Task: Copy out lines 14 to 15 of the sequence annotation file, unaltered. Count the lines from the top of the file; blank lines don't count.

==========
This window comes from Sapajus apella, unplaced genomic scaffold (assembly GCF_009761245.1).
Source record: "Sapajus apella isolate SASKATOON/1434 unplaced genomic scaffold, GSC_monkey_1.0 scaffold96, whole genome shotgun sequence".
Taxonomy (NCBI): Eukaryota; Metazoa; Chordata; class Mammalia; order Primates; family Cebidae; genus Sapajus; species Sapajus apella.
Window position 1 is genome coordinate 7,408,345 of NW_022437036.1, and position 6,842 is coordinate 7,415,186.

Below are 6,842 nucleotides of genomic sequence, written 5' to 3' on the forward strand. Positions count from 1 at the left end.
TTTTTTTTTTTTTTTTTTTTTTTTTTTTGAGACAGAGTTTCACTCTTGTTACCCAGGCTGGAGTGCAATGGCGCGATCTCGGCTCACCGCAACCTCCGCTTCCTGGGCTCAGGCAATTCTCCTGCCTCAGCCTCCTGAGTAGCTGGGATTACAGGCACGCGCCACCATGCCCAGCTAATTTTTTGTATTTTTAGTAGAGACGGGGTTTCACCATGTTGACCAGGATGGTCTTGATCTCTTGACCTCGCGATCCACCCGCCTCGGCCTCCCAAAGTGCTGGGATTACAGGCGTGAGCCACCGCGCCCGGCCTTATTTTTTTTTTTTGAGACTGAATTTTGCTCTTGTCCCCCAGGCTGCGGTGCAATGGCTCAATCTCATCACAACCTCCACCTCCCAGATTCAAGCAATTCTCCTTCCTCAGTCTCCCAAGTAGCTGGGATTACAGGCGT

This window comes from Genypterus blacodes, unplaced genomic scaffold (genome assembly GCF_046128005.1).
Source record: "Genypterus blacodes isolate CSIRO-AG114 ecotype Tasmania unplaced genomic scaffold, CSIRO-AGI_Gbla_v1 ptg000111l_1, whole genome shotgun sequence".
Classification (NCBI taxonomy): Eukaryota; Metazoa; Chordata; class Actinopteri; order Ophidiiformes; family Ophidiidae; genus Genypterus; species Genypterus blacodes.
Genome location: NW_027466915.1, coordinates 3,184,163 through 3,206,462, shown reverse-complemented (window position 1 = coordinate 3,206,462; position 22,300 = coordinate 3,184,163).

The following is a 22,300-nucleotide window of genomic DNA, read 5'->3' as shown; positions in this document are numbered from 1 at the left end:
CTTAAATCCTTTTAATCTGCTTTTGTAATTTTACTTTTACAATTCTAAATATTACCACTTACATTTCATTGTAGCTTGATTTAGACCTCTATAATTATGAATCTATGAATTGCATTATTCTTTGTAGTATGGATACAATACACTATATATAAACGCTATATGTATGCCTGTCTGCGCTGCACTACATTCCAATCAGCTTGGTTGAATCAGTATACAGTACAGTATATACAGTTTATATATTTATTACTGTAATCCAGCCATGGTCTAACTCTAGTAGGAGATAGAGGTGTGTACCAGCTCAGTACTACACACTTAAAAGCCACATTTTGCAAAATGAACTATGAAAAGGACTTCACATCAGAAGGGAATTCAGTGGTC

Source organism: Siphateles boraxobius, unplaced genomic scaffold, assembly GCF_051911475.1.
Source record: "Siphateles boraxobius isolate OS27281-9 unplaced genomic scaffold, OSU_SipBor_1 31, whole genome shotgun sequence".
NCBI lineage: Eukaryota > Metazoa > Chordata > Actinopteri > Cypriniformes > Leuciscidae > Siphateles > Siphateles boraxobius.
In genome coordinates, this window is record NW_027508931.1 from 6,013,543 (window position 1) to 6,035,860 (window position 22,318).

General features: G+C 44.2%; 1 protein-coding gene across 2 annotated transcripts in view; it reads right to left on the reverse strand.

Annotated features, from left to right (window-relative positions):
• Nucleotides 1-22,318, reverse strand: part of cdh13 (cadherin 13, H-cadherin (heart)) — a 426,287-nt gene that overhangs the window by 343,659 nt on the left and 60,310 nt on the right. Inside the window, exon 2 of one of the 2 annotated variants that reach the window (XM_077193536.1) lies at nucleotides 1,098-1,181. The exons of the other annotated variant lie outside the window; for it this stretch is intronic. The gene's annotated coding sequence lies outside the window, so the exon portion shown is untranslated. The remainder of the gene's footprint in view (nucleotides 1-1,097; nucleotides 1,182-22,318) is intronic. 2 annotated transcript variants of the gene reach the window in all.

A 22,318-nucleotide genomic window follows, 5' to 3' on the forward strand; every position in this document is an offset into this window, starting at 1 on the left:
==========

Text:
Source record: "Siphateles boraxobius isolate OS27281-9 unplaced genomic scaffold, OSU_SipBor_1 31, whole genome shotgun sequence".
NCBI lineage: Eukaryota > Metazoa > Chordata > Actinopteri > Cypriniformes > Leuciscidae > Siphateles > Siphateles boraxobius.